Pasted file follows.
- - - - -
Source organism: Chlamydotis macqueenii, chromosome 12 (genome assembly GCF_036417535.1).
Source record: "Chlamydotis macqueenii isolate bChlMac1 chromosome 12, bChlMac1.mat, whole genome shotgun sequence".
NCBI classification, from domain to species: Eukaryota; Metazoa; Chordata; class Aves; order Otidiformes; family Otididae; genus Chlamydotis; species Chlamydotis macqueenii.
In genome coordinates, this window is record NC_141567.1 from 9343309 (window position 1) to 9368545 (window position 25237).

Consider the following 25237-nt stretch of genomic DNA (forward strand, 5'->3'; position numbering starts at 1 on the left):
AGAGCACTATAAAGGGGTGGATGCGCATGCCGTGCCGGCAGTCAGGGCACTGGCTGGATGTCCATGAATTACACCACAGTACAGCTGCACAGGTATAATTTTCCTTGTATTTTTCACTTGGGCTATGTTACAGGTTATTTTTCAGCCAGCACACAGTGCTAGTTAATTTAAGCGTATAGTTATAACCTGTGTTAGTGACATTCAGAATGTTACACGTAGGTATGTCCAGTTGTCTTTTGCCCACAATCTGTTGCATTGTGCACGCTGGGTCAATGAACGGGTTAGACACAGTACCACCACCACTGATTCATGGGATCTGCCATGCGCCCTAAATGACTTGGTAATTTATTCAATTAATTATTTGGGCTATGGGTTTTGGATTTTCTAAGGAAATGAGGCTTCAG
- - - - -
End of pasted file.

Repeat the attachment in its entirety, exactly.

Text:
Source organism: Chlamydotis macqueenii, chromosome 12 (genome assembly GCF_036417535.1).
Source record: "Chlamydotis macqueenii isolate bChlMac1 chromosome 12, bChlMac1.mat, whole genome shotgun sequence".
NCBI classification, from domain to species: Eukaryota; Metazoa; Chordata; class Aves; order Otidiformes; family Otididae; genus Chlamydotis; species Chlamydotis macqueenii.
In genome coordinates, this window is record NC_141567.1 from 9343309 (window position 1) to 9368545 (window position 25237).

Consider the following 25237-nt stretch of genomic DNA (forward strand, 5'->3'; position numbering starts at 1 on the left):
AGAGCACTATAAAGGGGTGGATGCGCATGCCGTGCCGGCAGTCAGGGCACTGGCTGGATGTCCATGAATTACACCACAGTACAGCTGCACAGGTATAATTTTCCTTGTATTTTTCACTTGGGCTATGTTACAGGTTATTTTTCAGCCAGCACACAGTGCTAGTTAATTTAAGCGTATAGTTATAACCTGTGTTAGTGACATTCAGAATGTTACACGTAGGTATGTCCAGTTGTCTTTTGCCCACAATCTGTTGCATTGTGCACGCTGGGTCAATGAACGGGTTAGACACAGTACCACCACCACTGATTCATGGGATCTGCCATGCGCCCTAAATGACTTGGTAATTTATTCAATTAATTATTTGGGCTATGGGTTTTGGATTTTCTAAGGAAATGAGGCTTCAG